Further, Sandler’s assertion that American citizens are intrinsically dependent on the free market system, and vice versa, might be the closest to a call for transparency that American people will ever get. At this rate, Congress and mainstream media will continue artificially polarizing the issue of class disparity. Until there’s sure money in a “You can’t handle the truth” speech in which some Senator says that without the poor staying poor, we’d have no bargain shopping (e.g. Wal-Mart), ‘class warfare’ will remain the buzzword that keeps hard-working Americans in the dark about how manipulated they have been for decades.

Of course, one movie can only do so much, but Jack & Jill is an excellent example of how selling out—or, more to it, buying in—to Hollywood does not mean an artist cannot do his or her part to expose the American system that that exploits the hard work of many to overcompensate a chosen few, which works as long as the masses remain anesthetized by unfunny movies with racist jokes, broad characters, and famous people who can get away with any crap they commit to film. How’s that for a meta mindf___?


By the way, Al Pacino plays himSELF in this movie.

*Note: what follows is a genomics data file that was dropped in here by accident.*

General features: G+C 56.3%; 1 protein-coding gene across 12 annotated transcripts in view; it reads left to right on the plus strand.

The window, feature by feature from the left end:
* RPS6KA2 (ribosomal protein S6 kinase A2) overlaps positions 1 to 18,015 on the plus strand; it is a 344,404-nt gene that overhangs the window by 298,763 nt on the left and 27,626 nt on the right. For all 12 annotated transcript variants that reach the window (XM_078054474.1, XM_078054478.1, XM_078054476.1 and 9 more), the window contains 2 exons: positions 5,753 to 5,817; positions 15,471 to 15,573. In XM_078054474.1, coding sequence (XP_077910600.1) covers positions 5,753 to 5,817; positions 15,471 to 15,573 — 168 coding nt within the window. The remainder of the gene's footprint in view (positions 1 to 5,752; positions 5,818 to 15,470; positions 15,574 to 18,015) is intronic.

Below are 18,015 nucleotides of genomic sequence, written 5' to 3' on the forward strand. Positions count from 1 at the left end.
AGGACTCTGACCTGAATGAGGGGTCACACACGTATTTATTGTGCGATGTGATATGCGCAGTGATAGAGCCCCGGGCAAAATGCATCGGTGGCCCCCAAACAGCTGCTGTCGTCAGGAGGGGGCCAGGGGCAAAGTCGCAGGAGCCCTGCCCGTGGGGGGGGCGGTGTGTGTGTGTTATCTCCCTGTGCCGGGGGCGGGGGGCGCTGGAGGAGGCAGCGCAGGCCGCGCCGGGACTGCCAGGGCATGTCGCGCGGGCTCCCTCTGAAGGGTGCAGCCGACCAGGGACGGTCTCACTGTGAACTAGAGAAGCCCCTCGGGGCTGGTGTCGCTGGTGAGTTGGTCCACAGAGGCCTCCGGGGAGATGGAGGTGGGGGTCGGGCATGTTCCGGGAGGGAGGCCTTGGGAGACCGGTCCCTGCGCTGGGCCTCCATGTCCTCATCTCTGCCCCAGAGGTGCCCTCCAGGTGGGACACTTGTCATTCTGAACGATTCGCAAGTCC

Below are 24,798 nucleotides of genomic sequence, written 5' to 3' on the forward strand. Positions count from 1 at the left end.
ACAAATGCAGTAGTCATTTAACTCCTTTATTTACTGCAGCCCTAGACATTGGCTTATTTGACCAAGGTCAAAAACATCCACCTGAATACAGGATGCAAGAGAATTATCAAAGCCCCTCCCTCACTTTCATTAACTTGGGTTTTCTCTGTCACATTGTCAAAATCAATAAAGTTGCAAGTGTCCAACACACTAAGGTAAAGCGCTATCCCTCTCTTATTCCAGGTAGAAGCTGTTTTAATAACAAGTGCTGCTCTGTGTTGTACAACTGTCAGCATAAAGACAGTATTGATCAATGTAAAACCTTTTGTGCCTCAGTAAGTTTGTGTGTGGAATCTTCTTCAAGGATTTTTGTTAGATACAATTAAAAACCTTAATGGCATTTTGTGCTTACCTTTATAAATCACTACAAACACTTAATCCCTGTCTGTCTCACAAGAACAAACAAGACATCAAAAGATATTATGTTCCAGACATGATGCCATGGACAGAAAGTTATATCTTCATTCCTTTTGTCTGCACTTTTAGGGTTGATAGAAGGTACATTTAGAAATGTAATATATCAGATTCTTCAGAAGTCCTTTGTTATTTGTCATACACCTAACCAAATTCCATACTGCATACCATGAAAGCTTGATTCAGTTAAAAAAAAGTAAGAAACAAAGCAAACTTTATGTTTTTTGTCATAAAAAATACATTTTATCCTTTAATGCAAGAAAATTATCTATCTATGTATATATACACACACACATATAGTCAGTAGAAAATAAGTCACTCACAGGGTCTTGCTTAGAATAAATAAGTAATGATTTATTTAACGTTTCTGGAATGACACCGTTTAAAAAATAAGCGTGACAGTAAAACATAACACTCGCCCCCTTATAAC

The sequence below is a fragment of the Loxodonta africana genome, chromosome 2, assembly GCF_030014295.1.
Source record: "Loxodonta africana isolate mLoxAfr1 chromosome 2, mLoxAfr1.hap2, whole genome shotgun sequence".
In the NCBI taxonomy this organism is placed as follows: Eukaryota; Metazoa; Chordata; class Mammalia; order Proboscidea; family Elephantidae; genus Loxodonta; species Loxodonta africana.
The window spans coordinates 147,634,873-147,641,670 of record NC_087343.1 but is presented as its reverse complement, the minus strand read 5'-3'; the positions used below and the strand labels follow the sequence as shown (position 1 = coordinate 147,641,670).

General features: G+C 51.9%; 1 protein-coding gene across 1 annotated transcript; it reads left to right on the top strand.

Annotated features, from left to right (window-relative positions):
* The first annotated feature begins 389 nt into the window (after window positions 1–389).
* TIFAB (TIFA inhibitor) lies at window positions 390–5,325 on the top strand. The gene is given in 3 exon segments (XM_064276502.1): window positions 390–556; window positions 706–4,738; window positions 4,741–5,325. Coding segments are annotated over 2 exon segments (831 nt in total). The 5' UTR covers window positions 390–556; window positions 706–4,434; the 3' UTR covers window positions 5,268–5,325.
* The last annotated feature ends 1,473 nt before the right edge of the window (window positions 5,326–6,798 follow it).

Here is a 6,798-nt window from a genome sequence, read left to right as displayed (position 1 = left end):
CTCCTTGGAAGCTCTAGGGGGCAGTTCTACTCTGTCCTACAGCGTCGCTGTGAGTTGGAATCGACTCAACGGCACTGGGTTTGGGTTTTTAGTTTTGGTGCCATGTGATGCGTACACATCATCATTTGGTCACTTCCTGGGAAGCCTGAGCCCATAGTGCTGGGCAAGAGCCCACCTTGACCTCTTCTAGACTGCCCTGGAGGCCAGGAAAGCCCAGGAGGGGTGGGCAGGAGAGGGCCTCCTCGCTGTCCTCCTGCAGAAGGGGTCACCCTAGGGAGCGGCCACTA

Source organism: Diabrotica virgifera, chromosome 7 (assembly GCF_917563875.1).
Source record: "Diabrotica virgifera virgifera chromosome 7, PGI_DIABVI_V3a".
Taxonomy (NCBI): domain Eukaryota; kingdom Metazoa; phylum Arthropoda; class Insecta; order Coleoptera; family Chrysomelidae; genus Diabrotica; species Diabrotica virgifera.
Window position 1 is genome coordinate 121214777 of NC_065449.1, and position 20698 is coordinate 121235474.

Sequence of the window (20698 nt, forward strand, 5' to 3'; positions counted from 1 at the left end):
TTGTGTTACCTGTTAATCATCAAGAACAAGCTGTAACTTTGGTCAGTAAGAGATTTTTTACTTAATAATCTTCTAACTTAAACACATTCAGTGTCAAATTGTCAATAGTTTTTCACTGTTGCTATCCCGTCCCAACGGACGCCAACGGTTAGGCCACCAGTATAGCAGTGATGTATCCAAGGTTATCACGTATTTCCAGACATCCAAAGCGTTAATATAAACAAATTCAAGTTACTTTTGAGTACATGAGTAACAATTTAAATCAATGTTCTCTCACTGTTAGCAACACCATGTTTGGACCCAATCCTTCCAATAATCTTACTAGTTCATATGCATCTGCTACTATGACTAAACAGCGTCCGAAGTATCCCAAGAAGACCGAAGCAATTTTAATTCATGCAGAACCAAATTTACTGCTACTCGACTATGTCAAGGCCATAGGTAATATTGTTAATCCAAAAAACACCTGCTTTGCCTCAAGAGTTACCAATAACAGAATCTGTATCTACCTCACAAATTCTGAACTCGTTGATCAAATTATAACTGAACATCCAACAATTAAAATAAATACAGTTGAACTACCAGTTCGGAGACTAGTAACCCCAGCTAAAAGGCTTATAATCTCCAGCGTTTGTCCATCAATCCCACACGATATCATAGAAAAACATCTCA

Rotten Tomatoes gave Jack & Jill a score of 0%, a valid score considering how…you know…it’s a terrible comedy. But the man responsible for Billy Madison, The Waterboy, and Big Daddy deserves the benefit of the doubt for making the conscious choice to wrap profound social commentary in a lowbrow package. One such demonstration of this effort is the crafty epilogue to the film, a scene between Pacino and Jack. They are watching the rough cut of the Dunkin Donuts commercial, a cheesy rap-and-dance that Al Pacino wouldn’t be caught dead doing in real life. After they screen the footage, he says, “Burn it.” Pacino might not be breaking the 4th wall with this line, but everyone who’s been sitting through the rest of the movie would infer that Pacino is referring to the whole movie, not just the commercial.

So knowing that Pacino, the respected artist that he is, would comment on this full length farce suggests that a more interesting agenda was in play than Columbia Pictures’ marketing department would have America believe. Ultimately, the $13.50 that I paid to see this movie (I know!) contributes to the same corporate machine that exploits inequality while making us complicit. I think we’ve found the American version of yin and yang.

To borrow a sentiment from legendary New York journalist Jimmy Breslin, America is a country I love and hate equally. And while it’s abhorrent that the socio-political issues here are what they are, at least there is catharsis available in saying something about it. The catch? Some rich bastard will almost always make a buck off of that catharsis. If that’s the price of freedom, I just hope there’s a Groupon for it soon. $13.50? Get outta here.


  1. One of the last lines by Al Pacino in the film is, “Burn this.” I agree. I don’t understand why Pacino and Sandler would ever be bothered doing this junk, but then again, both of their careers have sort of started to fade. Good review. Check out mine when you can.